Over the past several years, the sailing community has been blessed with the publication of several excellent biographies of prominent yacht designers, including those of L. Francis Herreshoff by Roger Taylor, Starling Burgess by Louie Howland, Ray Hunt by Stan Grayson, and GL Watson by Martin Black. However, there have been few autobiographies, other than perhaps Olin Stephens’ excellent All This and Sailing Too. So it is gratifying to read Dick Carter’s first-person-singular narrative of his own remarkable design career during the surge in offshore racing in the 1960s and 70s. Carter says the genesis of this book was his need to dispel the persistent rumor that he died five years ago!
Carter’s self-story traces his introduction to sailing at the family summer home in Cape Cod, followed by his days at Yale and his early small-boat racing in International Fourteen dinghies in North America and Bermuda, and his Firefly racing in Europe and New England. (As an aside, it would be interesting to document the number of remarkable yacht designers and builders who came out of International Fourteens). After a lapse of time, his dinghy sailing was followed with his entry into offshore racing in the early 1960s with a Bill Tripp-designed Medalist 31. He named this boat, as he did all his boats, Rabbit. He even sailed the Medalist in the 1963 SORC, delivering the boat himself to New England and back from Florida. Carter then recounts his marketing efforts on behalf of Hood Sails.
I don’t know whether Carter thumbed through old diaries and journals to document these early years, but his memory of these early boats and races is remarkable. In that, he seems to be typical of a lot of great sailors to whom I have spoken, all of whom seem to have vivid memories of individual races sailed lifetimes ago. However, it was an invitation from a friend in France to sail a sister Medalist in the 1963 Fastnet race that was his catalyst to launch a design career. That race finished on the edge of control in a heavy-air spinnaker run to the finish at Plymouth. The boat owner’s simple question of “What would you do to improve the steering” led directly to Carter’s drawing, in the bedroom of his apartment, of his first ever design. He named her Rabbit. She was built in steel by Frans Maas in Holland. Although an unfamiliar approach today, building race boats in thin plate steel was not uncommon then (a young George Cuthbertson imported his steel-hulled CN-35s and early custom designs from a builder in Germany).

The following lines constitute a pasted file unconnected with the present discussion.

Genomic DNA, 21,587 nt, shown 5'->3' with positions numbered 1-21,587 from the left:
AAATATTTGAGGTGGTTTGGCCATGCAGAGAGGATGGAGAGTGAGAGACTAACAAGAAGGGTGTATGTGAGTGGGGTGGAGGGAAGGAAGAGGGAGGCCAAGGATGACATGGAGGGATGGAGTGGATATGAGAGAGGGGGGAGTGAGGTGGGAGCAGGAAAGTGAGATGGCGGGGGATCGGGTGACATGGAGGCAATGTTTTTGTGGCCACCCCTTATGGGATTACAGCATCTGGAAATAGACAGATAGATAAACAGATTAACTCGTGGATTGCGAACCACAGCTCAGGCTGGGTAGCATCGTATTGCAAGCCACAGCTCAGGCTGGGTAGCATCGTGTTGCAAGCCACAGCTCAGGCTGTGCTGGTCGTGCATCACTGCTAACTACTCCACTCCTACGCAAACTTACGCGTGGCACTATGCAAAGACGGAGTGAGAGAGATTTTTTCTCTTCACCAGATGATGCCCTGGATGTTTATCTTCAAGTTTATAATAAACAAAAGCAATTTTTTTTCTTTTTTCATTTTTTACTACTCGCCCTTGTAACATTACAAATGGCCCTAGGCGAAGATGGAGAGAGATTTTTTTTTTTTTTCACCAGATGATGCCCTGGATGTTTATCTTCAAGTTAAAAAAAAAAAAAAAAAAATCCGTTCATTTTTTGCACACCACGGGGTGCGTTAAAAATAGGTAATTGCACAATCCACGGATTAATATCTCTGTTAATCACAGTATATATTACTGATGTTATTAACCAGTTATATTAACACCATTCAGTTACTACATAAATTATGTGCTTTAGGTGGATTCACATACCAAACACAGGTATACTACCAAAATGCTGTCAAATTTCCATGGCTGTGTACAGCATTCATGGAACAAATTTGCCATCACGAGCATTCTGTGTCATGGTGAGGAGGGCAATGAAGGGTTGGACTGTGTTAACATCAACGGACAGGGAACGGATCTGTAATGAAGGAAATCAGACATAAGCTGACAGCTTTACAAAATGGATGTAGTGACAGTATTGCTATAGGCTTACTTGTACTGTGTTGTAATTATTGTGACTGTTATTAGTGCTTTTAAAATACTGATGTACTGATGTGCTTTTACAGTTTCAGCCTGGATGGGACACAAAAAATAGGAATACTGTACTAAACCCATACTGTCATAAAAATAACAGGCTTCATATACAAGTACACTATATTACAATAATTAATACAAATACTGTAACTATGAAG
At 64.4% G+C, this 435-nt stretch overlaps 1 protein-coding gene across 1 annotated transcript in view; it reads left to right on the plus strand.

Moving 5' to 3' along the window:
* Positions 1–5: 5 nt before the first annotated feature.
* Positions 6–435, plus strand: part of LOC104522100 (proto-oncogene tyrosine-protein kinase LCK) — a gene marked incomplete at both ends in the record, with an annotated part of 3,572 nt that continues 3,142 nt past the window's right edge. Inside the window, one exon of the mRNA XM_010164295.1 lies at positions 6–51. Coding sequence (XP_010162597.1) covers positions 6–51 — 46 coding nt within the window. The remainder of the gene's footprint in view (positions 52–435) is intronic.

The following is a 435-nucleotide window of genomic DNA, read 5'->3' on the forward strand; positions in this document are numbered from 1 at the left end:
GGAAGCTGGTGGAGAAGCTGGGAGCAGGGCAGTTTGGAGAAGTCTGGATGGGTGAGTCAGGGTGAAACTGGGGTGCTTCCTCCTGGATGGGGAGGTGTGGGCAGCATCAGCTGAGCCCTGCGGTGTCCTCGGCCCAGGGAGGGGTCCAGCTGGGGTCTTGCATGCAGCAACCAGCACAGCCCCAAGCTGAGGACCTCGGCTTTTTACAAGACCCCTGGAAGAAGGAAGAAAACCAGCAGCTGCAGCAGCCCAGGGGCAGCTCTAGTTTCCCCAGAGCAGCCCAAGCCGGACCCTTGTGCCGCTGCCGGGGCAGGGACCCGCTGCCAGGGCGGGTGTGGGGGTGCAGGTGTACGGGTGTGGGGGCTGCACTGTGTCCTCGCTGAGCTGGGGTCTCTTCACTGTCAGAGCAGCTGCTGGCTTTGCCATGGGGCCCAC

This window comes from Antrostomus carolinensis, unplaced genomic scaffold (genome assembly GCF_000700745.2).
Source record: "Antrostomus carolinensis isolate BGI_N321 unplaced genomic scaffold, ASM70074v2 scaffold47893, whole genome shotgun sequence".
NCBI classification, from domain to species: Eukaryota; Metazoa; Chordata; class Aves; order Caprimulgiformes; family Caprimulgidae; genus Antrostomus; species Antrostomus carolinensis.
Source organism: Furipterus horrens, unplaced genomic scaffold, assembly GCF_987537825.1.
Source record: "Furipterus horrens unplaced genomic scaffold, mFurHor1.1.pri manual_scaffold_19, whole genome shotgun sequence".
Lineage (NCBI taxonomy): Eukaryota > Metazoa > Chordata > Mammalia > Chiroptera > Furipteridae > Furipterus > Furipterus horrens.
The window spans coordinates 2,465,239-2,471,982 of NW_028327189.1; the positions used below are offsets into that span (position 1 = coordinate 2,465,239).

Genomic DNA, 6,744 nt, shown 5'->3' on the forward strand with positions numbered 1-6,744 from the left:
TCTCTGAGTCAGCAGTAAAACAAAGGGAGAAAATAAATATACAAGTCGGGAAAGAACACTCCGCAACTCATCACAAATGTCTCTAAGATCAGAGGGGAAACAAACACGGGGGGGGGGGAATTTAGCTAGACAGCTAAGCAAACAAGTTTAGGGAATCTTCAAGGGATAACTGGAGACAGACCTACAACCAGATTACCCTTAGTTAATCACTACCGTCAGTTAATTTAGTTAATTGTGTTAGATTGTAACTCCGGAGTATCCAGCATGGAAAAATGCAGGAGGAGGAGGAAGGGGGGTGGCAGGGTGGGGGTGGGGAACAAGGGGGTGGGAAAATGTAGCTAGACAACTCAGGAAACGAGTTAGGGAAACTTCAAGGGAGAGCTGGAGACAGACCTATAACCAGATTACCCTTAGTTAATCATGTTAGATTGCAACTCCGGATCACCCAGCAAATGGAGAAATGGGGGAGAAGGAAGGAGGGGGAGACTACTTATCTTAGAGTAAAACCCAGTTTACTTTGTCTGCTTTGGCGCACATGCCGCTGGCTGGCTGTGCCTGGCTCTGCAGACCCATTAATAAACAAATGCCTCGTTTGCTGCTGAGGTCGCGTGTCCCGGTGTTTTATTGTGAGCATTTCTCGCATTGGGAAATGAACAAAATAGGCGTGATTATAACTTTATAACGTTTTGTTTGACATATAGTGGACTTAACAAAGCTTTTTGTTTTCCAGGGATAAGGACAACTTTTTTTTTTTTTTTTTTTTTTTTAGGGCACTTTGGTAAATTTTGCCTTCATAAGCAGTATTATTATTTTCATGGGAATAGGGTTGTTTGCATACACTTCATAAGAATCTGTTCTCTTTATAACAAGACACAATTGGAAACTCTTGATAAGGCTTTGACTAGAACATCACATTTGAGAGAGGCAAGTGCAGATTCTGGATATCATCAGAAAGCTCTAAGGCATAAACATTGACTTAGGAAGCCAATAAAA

Rabbit was designed to the European RORC rule, and featured a separate rudder and a shallower keel with a trim tab. Carter explains that Rabbit was designed more for footing than pointing, and was to be sailed more upright than was common for the day, something he had learned from his International 14 sailing. The early tune-ups prior to the Fastnet included racing Rabbit in the first modern One Ton Cup series in France, even though she was slightly too small for that rating. This was to get him hooked on level racing in offshore racers, specifically for the One Ton Cup. Carter and Rabbit would go on to win the 1965 Fastnet Race, establishing his design reputation.